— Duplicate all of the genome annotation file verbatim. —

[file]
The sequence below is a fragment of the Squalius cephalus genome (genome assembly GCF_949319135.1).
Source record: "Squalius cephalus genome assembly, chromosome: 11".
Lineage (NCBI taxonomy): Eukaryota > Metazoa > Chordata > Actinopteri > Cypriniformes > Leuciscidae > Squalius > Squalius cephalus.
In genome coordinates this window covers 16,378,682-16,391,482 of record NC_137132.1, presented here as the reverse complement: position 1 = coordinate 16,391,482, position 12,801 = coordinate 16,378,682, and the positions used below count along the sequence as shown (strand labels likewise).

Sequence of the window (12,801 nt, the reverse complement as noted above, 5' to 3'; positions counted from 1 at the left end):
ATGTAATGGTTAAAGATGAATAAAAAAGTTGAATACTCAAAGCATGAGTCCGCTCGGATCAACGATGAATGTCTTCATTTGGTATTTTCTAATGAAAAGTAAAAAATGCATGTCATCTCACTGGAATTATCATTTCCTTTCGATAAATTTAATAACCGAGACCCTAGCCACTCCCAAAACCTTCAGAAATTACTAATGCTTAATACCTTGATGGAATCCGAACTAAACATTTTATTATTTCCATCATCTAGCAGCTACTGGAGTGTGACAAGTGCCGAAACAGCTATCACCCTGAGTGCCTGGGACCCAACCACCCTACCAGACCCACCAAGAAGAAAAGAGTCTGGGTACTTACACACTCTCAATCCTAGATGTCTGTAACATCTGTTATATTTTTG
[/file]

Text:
The sequence below is a fragment of the Squalius cephalus genome (genome assembly GCF_949319135.1).
Source record: "Squalius cephalus genome assembly, chromosome: 11".
Lineage (NCBI taxonomy): Eukaryota > Metazoa > Chordata > Actinopteri > Cypriniformes > Leuciscidae > Squalius > Squalius cephalus.
In genome coordinates this window covers 16,378,682-16,391,482 of record NC_137132.1, presented here as the reverse complement: position 1 = coordinate 16,391,482, position 12,801 = coordinate 16,378,682, and the positions used below count along the sequence as shown (strand labels likewise).

Sequence of the window (12,801 nt, the reverse complement as noted above, 5' to 3'; positions counted from 1 at the left end):
ATGTAATGGTTAAAGATGAATAAAAAAGTTGAATACTCAAAGCATGAGTCCGCTCGGATCAACGATGAATGTCTTCATTTGGTATTTTCTAATGAAAAGTAAAAAATGCATGTCATCTCACTGGAATTATCATTTCCTTTCGATAAATTTAATAACCGAGACCCTAGCCACTCCCAAAACCTTCAGAAATTACTAATGCTTAATACCTTGATGGAATCCGAACTAAACATTTTATTATTTCCATCATCTAGCAGCTACTGGAGTGTGACAAGTGCCGAAACAGCTATCACCCTGAGTGCCTGGGACCCAACCACCCTACCAGACCCACCAAGAAGAAAAGAGTCTGGGTACTTACACACTCTCAATCCTAGATGTCTGTAACATCTGTTATATTTTTG